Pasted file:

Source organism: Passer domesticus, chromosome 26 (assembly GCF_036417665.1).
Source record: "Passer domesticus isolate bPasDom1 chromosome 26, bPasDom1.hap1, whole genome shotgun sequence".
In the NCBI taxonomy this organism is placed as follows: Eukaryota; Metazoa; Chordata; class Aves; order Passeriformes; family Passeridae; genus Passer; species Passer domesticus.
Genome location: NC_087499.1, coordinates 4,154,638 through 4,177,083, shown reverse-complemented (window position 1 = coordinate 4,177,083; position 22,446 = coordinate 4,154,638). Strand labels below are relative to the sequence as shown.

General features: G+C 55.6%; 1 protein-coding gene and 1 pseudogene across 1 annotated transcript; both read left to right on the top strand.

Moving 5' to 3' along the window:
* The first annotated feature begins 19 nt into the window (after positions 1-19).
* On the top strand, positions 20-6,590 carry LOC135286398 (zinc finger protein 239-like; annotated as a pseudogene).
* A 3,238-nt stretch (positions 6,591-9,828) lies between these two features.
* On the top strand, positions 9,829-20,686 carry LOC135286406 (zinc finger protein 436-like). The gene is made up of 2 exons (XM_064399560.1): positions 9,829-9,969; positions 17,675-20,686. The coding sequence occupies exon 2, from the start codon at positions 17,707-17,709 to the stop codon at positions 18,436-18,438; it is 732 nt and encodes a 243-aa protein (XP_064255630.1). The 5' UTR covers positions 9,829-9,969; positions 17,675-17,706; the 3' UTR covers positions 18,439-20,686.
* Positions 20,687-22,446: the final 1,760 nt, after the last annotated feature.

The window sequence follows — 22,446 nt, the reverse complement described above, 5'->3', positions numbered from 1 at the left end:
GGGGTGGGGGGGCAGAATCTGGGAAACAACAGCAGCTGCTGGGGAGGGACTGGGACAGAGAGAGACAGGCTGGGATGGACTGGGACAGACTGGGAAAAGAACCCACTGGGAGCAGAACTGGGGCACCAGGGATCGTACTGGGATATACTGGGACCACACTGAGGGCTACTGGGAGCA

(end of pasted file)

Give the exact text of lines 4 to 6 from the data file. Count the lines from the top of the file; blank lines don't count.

Genome location: NC_087499.1, coordinates 4,154,638 through 4,177,083, shown reverse-complemented (window position 1 = coordinate 4,177,083; position 22,446 = coordinate 4,154,638). Strand labels below are relative to the sequence as shown.

General features: G+C 55.6%; 1 protein-coding gene and 1 pseudogene across 1 annotated transcript; both read left to right on the top strand.

Moving 5' to 3' along the window: